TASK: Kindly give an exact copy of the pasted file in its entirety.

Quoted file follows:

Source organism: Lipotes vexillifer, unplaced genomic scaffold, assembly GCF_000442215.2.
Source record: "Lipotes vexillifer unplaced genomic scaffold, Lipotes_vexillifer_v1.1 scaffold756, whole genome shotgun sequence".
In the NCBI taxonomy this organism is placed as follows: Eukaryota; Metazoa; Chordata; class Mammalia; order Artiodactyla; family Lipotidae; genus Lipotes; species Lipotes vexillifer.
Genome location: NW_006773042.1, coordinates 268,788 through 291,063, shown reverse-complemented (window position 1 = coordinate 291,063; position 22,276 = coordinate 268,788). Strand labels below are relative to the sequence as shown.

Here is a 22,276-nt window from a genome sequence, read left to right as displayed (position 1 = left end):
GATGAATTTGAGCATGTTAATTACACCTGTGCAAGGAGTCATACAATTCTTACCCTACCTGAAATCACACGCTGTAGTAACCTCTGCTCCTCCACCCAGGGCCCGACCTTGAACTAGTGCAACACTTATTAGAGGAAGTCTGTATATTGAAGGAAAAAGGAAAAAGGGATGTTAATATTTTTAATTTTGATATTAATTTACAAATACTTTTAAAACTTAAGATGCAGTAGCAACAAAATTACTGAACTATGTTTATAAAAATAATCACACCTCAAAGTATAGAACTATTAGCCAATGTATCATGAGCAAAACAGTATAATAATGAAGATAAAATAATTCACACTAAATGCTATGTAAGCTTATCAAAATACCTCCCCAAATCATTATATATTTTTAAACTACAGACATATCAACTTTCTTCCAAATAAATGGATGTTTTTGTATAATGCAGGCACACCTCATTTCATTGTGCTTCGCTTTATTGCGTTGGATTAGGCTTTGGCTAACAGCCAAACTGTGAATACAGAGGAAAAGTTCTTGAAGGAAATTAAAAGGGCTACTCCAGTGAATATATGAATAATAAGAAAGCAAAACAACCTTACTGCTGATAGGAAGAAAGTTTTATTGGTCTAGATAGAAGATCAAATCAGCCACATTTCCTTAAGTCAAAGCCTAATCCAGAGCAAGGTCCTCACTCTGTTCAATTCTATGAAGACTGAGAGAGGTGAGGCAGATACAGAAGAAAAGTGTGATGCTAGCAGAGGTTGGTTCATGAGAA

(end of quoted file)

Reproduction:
Source organism: Lipotes vexillifer, unplaced genomic scaffold, assembly GCF_000442215.2.
Source record: "Lipotes vexillifer unplaced genomic scaffold, Lipotes_vexillifer_v1.1 scaffold756, whole genome shotgun sequence".
In the NCBI taxonomy this organism is placed as follows: Eukaryota; Metazoa; Chordata; class Mammalia; order Artiodactyla; family Lipotidae; genus Lipotes; species Lipotes vexillifer.
Genome location: NW_006773042.1, coordinates 268,788 through 291,063, shown reverse-complemented (window position 1 = coordinate 291,063; position 22,276 = coordinate 268,788). Strand labels below are relative to the sequence as shown.

Here is a 22,276-nt window from a genome sequence, read left to right as displayed (position 1 = left end):
GATGAATTTGAGCATGTTAATTACACCTGTGCAAGGAGTCATACAATTCTTACCCTACCTGAAATCACACGCTGTAGTAACCTCTGCTCCTCCACCCAGGGCCCGACCTTGAACTAGTGCAACACTTATTAGAGGAAGTCTGTATATTGAAGGAAAAAGGAAAAAGGGATGTTAATATTTTTAATTTTGATATTAATTTACAAATACTTTTAAAACTTAAGATGCAGTAGCAACAAAATTACTGAACTATGTTTATAAAAATAATCACACCTCAAAGTATAGAACTATTAGCCAATGTATCATGAGCAAAACAGTATAATAATGAAGATAAAATAATTCACACTAAATGCTATGTAAGCTTATCAAAATACCTCCCCAAATCATTATATATTTTTAAACTACAGACATATCAACTTTCTTCCAAATAAATGGATGTTTTTGTATAATGCAGGCACACCTCATTTCATTGTGCTTCGCTTTATTGCGTTGGATTAGGCTTTGGCTAACAGCCAAACTGTGAATACAGAGGAAAAGTTCTTGAAGGAAATTAAAAGGGCTACTCCAGTGAATATATGAATAATAAGAAAGCAAAACAACCTTACTGCTGATAGGAAGAAAGTTTTATTGGTCTAGATAGAAGATCAAATCAGCCACATTTCCTTAAGTCAAAGCCTAATCCAGAGCAAGGTCCTCACTCTGTTCAATTCTATGAAGACTGAGAGAGGTGAGGCAGATACAGAAGAAAAGTGTGATGCTAGCAGAGGTTGGTTCATGAGAA